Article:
Beatriz Milhazes, Popeye, 2008, 78 3/4 x 54 3/4 inches, acrylic on canvas

Beatriz Milhazes, Popeye, detail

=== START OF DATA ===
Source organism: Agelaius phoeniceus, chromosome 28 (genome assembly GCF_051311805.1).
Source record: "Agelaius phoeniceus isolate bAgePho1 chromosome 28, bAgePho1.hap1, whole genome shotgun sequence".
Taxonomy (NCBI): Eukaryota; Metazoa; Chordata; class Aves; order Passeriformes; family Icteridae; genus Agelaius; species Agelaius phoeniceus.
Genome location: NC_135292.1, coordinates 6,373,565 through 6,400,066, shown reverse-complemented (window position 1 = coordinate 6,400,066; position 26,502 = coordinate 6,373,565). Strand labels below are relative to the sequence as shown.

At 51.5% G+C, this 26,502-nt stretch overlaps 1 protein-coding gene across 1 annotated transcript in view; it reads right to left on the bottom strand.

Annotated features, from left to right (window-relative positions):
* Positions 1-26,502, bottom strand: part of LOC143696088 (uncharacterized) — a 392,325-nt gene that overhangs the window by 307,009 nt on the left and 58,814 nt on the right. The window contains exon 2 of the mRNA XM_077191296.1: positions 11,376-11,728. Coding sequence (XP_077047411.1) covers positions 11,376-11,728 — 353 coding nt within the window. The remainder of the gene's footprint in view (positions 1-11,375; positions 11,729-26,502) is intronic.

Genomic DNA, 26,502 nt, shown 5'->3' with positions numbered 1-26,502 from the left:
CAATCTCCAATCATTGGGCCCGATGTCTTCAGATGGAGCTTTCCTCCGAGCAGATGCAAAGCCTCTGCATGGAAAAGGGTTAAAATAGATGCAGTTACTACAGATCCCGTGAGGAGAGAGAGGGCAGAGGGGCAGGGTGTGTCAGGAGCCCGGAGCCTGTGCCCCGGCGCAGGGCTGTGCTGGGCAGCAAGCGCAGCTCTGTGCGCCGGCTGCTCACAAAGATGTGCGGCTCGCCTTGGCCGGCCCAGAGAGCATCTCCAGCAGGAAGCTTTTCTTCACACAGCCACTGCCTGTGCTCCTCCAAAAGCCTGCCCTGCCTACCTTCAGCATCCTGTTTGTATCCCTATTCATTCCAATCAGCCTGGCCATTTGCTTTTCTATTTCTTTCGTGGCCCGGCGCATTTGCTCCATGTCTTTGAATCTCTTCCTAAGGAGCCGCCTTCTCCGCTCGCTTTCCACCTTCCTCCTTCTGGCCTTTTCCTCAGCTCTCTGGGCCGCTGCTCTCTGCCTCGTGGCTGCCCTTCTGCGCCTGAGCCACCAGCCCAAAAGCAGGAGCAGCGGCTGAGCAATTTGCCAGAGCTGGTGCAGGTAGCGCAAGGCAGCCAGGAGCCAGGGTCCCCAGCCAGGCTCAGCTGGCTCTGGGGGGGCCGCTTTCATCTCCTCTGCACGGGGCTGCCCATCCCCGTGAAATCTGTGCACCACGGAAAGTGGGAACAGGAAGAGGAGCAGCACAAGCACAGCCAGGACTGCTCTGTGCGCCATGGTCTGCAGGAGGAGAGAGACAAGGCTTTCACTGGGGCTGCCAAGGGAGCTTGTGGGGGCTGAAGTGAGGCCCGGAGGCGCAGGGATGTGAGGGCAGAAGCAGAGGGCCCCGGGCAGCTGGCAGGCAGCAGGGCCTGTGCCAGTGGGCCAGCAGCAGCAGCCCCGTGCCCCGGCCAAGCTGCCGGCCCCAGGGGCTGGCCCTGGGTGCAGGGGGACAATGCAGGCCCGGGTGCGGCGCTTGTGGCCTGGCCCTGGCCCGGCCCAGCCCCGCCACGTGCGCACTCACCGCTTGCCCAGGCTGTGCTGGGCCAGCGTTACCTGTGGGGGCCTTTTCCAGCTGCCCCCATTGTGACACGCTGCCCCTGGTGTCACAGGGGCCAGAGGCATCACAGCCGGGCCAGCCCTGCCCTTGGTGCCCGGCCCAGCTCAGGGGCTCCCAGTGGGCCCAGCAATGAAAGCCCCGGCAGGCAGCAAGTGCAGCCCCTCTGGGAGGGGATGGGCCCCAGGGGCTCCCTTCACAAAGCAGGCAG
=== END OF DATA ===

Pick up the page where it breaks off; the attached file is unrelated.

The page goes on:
I've always regarded Bonnard as a hallucinatory painter who routinely transformed mundane reality into ecstatic visions of undulating color and shifting space. One could sense from the heightened key of his paintings that for Bonnard, just moving from room to room could be an almost overwhelming experience. It's just this sort of transformative process that characterizes the paintings of Brazilian artist Beatriz Milhazes, who is presenting a sparse but rewarding show of new work at the James Cohan Gallery in Chelsea. Consisting of only four paintings (one per wall), plus a small group of works on paper in the back room, the exhibition nevertheless reveals Milhazes on a major roll, making the layered complexity and large-scale acrobatics of her painted constructions look effortless. Using interlacing geometric motifs, she builds her paintings by working in reverse on plastic, collaging the chunks of color to the canvas surface like decals in layers, then peeling off the plastic backing. The resulting image has a physicality that is distinctly different from "direct" painting, with lots of frayed edges, openings and incidents that are literally built into the surface -- each little glitch producing additional color resonance. The motif Milhazes employed in earlier works revolved around repetition of a lotus image and recalled '60s psychedelic flower designs, but the new work is dominated by purely geometric shapes combined with patterns drawn from aspects of her local environment in Brazil. The improvisational compositions are wildly complex, but are built on the solidity of a grid structure -- Rio de Janiero Boogie Woogie. The materiality of these paintings, and their layered space read as a non-hierarchical totality -- a simultaneous hallucinatory awareness -- like McLuhan's "continuous field of resonance". These works are gloriously alive with the inclusive richness and the playful humor of a confident painter for whom it seems the world (and the painting) is an ecstatic playground.